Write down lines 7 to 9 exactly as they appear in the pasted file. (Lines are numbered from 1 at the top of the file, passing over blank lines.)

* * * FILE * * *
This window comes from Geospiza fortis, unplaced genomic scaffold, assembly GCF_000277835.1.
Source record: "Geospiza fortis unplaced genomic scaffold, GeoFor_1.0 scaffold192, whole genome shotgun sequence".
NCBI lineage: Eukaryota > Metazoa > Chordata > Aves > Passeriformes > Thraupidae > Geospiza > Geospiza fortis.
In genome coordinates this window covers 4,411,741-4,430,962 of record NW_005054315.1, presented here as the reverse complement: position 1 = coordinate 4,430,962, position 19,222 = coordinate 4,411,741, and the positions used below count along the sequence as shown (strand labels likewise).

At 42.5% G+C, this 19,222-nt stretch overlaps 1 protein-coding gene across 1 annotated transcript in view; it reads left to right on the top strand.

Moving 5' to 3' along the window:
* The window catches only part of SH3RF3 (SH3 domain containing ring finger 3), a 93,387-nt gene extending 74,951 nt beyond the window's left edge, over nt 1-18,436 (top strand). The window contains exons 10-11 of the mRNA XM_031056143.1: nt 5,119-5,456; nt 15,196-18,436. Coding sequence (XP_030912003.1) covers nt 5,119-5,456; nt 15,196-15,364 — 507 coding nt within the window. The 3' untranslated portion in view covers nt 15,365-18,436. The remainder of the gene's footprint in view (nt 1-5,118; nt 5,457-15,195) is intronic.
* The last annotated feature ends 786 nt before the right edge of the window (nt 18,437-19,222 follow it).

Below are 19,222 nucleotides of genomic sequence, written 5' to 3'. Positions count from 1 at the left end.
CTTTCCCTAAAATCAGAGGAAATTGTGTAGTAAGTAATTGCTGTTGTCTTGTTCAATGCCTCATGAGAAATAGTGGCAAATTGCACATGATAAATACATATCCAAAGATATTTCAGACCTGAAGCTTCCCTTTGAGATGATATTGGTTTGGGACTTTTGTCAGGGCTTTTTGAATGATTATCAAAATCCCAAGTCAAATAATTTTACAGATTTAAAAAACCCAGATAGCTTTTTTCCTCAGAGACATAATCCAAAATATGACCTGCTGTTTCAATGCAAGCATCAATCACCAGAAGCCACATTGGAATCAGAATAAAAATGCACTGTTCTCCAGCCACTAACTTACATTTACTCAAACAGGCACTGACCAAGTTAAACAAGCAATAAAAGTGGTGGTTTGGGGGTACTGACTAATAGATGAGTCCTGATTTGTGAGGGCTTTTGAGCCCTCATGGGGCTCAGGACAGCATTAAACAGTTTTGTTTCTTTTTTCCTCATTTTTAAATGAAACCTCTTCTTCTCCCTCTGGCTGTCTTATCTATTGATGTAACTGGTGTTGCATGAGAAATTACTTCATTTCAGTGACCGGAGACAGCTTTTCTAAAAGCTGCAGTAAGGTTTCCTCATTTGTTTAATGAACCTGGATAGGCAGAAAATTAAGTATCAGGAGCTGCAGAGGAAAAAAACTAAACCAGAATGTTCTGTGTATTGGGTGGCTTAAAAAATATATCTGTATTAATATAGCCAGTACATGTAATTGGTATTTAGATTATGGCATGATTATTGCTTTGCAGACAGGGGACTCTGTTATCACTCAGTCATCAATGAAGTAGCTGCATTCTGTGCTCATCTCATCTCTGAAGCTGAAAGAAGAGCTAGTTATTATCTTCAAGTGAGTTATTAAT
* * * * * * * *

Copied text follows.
* The window catches only part of SH3RF3 (SH3 domain containing ring finger 3), a 93,387-nt gene extending 74,951 nt beyond the window's left edge, over nt 1-18,436 (top strand). The window contains exons 10-11 of the mRNA XM_031056143.1: nt 5,119-5,456; nt 15,196-18,436. Coding sequence (XP_030912003.1) covers nt 5,119-5,456; nt 15,196-15,364 — 507 coding nt within the window. The 3' untranslated portion in view covers nt 15,365-18,436. The remainder of the gene's footprint in view (nt 1-5,118; nt 5,457-15,195) is intronic.
* The last annotated feature ends 786 nt before the right edge of the window (nt 18,437-19,222 follow it).

Below are 19,222 nucleotides of genomic sequence, written 5' to 3'. Positions count from 1 at the left end.